New York’s government leaders have agreed to boost the state cigarette tax by $1.25 per pack to create the nation’s highest state cigarette tax, officials said Wednesday.
New York’s $2.75-per-pack tax would jump ahead of New Jersey for the highest state tax in the nation. New York has been ranked the 16th highest with a tax of $1.50 tax per pack.
In New York, the average price of a pack of cigarettes is about $5.82 statewide.
New Jersey’s tax is $2.57 a pack, according to the Campaign for Tobacco-Free Kids.
The lowest state cigarette tax is in tobacco growing states, including South Carolina where the tax is 7 cents per pack.
“You can bet we were rooting behind the scenes for the tobacco tax,” said New York Health Commissioner Dr. Richard Daines, who confirmed the tax will increase by $1.25.
The original proposal was for a $1.50 increase.
“We think that’s fantastic,” said Peter Slocum, spokesman for the American Cancer Society. “It will still probably prevent more than 200,000 teenagers from starting to smoke,” he said. “That’s a win-win for now and for the future.”
State budget office spokesman Jeffrey Gordon said the tax would raise $265 million for New York’s $124 billion proposed budget. Much of the cigarette tax revenue would be used for health programs including those to help smokers quit and keep youths from starting.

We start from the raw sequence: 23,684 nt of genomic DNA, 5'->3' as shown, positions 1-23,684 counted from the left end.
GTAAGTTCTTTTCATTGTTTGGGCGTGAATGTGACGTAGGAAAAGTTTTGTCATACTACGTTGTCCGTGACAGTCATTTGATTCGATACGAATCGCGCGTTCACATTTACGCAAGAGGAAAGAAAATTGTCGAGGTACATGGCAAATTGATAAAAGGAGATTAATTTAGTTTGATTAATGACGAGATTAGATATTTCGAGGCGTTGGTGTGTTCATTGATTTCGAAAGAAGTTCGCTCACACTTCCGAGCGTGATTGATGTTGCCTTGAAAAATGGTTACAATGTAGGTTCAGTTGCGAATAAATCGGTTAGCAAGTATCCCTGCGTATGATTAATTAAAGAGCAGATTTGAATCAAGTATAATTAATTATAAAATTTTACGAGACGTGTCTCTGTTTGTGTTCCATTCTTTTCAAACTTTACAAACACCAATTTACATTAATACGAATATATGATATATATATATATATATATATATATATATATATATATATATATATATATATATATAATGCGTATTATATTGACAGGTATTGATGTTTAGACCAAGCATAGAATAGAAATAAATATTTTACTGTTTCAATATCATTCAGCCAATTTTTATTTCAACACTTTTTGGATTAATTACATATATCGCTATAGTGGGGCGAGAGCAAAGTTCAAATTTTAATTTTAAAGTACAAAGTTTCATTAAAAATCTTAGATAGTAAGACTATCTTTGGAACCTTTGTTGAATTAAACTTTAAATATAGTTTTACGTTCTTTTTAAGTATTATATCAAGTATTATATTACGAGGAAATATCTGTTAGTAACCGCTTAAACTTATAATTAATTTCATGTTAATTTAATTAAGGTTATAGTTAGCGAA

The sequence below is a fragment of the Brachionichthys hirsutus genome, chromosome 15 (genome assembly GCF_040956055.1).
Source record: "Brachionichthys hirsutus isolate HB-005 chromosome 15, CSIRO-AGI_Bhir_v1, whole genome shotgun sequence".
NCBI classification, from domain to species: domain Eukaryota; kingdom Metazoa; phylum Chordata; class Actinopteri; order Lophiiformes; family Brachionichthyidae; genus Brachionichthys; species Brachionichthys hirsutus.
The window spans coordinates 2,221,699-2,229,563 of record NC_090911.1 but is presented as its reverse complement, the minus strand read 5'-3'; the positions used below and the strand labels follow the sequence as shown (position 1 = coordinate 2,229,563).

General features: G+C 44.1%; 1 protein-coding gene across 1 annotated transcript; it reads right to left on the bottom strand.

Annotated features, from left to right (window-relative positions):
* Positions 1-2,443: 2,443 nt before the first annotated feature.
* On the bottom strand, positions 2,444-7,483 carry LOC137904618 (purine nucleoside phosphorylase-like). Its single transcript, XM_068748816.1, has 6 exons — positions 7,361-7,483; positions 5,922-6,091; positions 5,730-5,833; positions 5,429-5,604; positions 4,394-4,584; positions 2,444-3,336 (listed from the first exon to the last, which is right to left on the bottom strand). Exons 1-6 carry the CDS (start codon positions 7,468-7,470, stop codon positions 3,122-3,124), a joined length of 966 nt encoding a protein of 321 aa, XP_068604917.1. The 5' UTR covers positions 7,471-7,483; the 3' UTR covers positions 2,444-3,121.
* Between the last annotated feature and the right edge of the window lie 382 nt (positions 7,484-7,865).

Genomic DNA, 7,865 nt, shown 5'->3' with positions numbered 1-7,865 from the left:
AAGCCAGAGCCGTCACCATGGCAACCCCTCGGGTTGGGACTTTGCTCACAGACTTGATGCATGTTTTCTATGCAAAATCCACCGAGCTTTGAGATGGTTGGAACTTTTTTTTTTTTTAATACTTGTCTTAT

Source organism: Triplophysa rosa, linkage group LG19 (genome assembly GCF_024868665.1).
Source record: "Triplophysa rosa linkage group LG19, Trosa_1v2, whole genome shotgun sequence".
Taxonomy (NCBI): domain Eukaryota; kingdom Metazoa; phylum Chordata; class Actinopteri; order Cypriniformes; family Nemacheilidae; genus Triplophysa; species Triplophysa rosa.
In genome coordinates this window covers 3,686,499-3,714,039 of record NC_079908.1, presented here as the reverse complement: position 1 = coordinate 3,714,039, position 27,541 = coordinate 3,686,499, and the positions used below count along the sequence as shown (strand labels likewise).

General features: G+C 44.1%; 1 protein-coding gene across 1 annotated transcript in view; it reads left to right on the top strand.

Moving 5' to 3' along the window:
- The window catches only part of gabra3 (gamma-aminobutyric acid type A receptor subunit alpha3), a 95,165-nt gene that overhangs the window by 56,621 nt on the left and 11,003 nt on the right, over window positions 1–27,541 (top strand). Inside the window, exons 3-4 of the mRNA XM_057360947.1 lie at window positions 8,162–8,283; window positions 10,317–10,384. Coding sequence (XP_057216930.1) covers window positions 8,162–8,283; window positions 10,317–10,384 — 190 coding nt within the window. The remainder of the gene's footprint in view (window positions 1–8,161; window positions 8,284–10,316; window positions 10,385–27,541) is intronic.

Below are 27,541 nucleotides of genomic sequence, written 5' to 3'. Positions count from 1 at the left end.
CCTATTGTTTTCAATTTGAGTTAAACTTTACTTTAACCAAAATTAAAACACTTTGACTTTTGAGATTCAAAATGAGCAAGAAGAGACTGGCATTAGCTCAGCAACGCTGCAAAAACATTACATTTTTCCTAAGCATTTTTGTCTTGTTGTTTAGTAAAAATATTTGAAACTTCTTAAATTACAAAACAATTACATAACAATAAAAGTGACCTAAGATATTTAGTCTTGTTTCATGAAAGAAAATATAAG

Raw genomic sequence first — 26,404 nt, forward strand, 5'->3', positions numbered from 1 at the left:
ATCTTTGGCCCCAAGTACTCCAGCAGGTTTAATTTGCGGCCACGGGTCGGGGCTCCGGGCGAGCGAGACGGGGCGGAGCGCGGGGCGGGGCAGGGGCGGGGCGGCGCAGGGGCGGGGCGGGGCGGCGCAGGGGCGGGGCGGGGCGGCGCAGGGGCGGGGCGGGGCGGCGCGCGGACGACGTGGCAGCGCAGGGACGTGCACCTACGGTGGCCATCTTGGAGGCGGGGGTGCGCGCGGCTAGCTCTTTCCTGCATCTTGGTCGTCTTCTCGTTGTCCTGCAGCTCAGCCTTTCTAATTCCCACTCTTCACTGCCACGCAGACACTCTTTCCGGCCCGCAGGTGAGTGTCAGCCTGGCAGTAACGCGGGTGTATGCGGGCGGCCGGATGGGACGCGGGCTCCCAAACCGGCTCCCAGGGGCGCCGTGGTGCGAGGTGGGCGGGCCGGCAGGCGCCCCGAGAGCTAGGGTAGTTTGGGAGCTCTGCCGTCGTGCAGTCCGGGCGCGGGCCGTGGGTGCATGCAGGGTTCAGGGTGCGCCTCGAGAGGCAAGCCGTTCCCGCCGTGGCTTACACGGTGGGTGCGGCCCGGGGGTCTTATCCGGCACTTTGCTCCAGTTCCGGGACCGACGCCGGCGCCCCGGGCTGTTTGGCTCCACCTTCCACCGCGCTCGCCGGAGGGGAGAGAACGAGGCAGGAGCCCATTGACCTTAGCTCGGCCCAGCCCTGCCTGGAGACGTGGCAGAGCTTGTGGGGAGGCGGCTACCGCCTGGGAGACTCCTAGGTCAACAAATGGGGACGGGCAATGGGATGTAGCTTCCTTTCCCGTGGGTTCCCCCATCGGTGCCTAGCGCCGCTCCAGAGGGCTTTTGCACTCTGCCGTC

“This is putting a gun to my head and saying you are taking money from me for my own good,” said Audrey Silk of Citizens Lobbying Against Smoker Harassment, based in New York City. “It’s no different than a robber saying that when he’s sticking you up.”
She disputes claims that raising the tax will reduce smoking.
“Those are based on self reports and in this day and age, you’re demonized as a smoker,” she said. “Taxation shouldn’t be used for social engineering.”
The first increase in the cigarette tax since 2002 was considered essential by many in Albany as they tried to craft a 2008-09 budget with an estimated $5 billion deficit and declining revenue growth.
During this week’s budget negotiations, the status of the tax had often changed from one closed-door meeting to another.
But Gov. David Paterson administration officials and legislative officials confirmed there is agreement on a $1.25 increase, although it won’t be final in a revenue bill or voted on until later this week.
“We’re not confirming any agreements on revenue because there are none,” said John McArdle, spokesman for Senate Republican leader Joseph Bruno, who was most opposed to raising the tax.
“It’s a great victory for the public and a great victory for the people who overcame a lobbying onslaught by the tobacco industry,” said Russ Sciandra of The Center for a Tobacco Free New York.
He said anti-smoking advocates estimated the tobacco industry spent about $1 million lobbying in Albany this legislative session.
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